President’s Message: How do you count an empty seat? Cuts are worse than we thought!

Fellow Faculty,

The proposed cuts to our college are worse than we thought!

Yesterday, an unsigned email from the Employee Relations Office arrived in CCSF employee inboxes. Its aim was to refute AFT 2121’s claim that Guy Lease and Susan Lamb’s plan to reduce CCSF class offerings by 26% amounts to “downsizing” the college.

The email did not address our major concerns.

They claim they are not “downsizing” the college but merely “aligning” the course offerings. The only difference we can discern between “aligning” and “downsizing” is that Guy Lease and Susan Lamb think saying “aligning” sounds better.

The implementation of cuts are actually LARGER than what we had been led to believe. They are making cuts not from what classes were offered in previous semesters, but from what classes occurred after they cancelled classes. This would reduce the total number of course offerings even further. We are in the process of figuring out what is the ACTUAL cut.

How do you count an empty seat?

Much was made of so-called “empty seats” necessitating cuts. Does the email refer to literal empty seats? Or the difference between enrolled students and the class size cap? If so, how are seats counted in classes with enrollment exceeding the cap?

Second, the email fails to consider the needs of the students that are currently filling seats. If the District proceeds with cutting classes on its current timeline to do so, where will those students go for education? To claim that we can reduce programs dramatically and not lose more students (leading to further cuts) makes no sense.

The stabilization funding that Mark Leno secured for CCSF was meant precisely to combat the possibility of such a “death spiral,” and sequestering the funds in reserve to prepare for future enrollment declines is a self-fulfilling prophecy.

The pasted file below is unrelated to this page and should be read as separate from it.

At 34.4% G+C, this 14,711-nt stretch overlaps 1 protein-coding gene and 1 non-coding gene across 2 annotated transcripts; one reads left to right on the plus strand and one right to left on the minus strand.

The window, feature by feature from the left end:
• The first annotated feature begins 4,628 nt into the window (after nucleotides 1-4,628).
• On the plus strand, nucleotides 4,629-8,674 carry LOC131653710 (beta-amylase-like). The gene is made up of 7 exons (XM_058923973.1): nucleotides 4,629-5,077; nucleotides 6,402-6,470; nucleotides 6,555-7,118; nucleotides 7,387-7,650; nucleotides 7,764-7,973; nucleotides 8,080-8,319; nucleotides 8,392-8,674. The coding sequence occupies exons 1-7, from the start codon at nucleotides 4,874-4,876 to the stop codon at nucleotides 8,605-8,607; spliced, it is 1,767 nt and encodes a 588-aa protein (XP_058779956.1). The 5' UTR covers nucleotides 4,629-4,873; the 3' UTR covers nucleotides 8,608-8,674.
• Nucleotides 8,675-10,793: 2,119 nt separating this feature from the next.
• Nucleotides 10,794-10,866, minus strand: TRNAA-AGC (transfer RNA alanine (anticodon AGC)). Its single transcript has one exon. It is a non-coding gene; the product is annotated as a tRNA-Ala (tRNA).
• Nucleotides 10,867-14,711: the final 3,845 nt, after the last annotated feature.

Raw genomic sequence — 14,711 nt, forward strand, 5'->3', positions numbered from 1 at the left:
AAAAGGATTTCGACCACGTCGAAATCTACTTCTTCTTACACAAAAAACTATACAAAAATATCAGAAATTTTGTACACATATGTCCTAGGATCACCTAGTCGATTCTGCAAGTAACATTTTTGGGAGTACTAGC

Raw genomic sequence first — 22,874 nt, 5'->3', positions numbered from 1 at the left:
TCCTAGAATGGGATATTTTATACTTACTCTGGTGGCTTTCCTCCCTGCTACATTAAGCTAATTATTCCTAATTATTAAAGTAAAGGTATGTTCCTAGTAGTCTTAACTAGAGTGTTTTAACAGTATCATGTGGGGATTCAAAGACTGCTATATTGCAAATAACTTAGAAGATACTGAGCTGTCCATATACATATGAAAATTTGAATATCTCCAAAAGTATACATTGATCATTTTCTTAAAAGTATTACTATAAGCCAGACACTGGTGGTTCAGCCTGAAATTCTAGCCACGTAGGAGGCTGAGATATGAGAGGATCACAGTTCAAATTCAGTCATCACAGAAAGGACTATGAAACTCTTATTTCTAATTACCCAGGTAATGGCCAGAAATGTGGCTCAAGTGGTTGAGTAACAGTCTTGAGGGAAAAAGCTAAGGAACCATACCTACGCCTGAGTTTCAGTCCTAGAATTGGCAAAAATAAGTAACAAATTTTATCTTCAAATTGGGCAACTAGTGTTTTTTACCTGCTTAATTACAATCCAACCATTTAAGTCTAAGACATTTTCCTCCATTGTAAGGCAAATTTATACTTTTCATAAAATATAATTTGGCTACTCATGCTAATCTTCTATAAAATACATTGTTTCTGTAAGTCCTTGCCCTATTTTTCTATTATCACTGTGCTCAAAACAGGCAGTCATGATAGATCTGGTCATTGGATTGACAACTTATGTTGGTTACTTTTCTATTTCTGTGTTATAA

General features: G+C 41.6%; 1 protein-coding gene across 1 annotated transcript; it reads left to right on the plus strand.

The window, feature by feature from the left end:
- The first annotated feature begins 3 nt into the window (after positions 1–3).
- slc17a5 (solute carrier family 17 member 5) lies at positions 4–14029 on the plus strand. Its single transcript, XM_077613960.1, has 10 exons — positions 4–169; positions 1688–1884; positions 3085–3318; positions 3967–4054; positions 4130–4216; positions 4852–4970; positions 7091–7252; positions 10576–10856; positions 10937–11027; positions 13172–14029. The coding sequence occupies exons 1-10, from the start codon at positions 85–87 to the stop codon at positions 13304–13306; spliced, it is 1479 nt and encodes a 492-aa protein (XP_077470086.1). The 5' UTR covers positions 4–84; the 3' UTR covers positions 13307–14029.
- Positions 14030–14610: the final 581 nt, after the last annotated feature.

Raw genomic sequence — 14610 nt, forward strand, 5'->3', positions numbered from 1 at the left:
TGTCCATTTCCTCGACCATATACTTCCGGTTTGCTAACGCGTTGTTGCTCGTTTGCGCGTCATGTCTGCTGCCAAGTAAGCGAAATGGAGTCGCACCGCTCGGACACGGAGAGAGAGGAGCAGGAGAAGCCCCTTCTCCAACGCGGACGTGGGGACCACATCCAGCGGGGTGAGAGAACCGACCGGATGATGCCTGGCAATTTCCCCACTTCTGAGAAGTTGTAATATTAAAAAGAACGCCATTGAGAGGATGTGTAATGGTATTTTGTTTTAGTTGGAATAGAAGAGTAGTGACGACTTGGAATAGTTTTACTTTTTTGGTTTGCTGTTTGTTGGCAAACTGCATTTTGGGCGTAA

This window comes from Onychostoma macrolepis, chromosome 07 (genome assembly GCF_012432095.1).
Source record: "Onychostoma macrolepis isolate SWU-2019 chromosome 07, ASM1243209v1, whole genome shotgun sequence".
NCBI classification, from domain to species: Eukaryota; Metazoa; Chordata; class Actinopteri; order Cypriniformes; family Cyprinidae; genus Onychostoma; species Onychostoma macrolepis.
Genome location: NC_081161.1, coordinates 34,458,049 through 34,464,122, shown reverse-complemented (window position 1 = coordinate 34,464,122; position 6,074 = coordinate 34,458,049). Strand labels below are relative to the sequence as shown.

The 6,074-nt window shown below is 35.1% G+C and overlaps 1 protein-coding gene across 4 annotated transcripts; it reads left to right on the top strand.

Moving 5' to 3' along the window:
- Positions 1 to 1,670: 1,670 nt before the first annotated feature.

What’s really empty is the vision for CCSF outlined in this unsigned email. It is a vision of a dramatically smaller City College of San Francisco. Meanwhile, there is no evidence that the nearly 40,000 students we lost during the accreditation crisis have sought education elsewhere. CIty College needs to be there for students. Our students deserve better than to go without or be forced into debt because expensive private schools seem to be their only option.

AFT 2121 has been instrumental in leading the movement against the ACCJC. Our members have been out in the street with students and community to save CCSF. Although our struggle is not over, the California Community Colleges Board of Governors voted unanimously to look for a new accreditor and get rid of the ACCJC! Without our work that would not have happened. And we will keep fighting for our City College: the City College San Franciscans deserve!

In our vision for CCSF, faculty can afford to live in the city we serve and CCSF is a great place for students to learn and for faculty to work. That is why we have called for a one-day strike to protest District bad faith bargaining in faculty contract negotiations. Vote YES starting Friday!

In Unity,

Tim Killikelly
President, AFT 2121

Posted in Accreditation, E-news Archives, iamcitycollege, President's message

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